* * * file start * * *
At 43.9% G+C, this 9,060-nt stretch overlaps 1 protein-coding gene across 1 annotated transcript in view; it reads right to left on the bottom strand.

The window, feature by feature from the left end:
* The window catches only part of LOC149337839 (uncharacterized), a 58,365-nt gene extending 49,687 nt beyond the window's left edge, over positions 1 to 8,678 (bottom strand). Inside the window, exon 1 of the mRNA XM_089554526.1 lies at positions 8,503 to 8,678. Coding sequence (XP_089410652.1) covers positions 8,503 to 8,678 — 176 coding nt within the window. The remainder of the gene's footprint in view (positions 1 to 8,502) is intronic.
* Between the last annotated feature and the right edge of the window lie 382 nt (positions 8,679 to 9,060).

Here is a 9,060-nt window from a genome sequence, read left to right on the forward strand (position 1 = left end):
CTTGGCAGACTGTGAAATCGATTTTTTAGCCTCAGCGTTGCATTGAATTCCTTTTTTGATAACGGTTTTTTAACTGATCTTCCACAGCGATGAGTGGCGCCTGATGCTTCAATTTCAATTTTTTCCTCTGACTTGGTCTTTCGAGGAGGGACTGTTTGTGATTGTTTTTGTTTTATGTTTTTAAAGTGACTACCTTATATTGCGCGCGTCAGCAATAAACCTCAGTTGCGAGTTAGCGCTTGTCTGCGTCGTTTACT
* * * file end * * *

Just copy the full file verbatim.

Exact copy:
At 43.9% G+C, this 9,060-nt stretch overlaps 1 protein-coding gene across 1 annotated transcript in view; it reads right to left on the bottom strand.

The window, feature by feature from the left end:
* The window catches only part of LOC149337839 (uncharacterized), a 58,365-nt gene extending 49,687 nt beyond the window's left edge, over positions 1 to 8,678 (bottom strand). Inside the window, exon 1 of the mRNA XM_089554526.1 lies at positions 8,503 to 8,678. Coding sequence (XP_089410652.1) covers positions 8,503 to 8,678 — 176 coding nt within the window. The remainder of the gene's footprint in view (positions 1 to 8,502) is intronic.
* Between the last annotated feature and the right edge of the window lie 382 nt (positions 8,679 to 9,060).

Here is a 9,060-nt window from a genome sequence, read left to right on the forward strand (position 1 = left end):
CTTGGCAGACTGTGAAATCGATTTTTTAGCCTCAGCGTTGCATTGAATTCCTTTTTTGATAACGGTTTTTTAACTGATCTTCCACAGCGATGAGTGGCGCCTGATGCTTCAATTTCAATTTTTTCCTCTGACTTGGTCTTTCGAGGAGGGACTGTTTGTGATTGTTTTTGTTTTATGTTTTTAAAGTGACTACCTTATATTGCGCGCGTCAGCAATAAACCTCAGTTGCGAGTTAGCGCTTGTCTGCGTCGTTTACT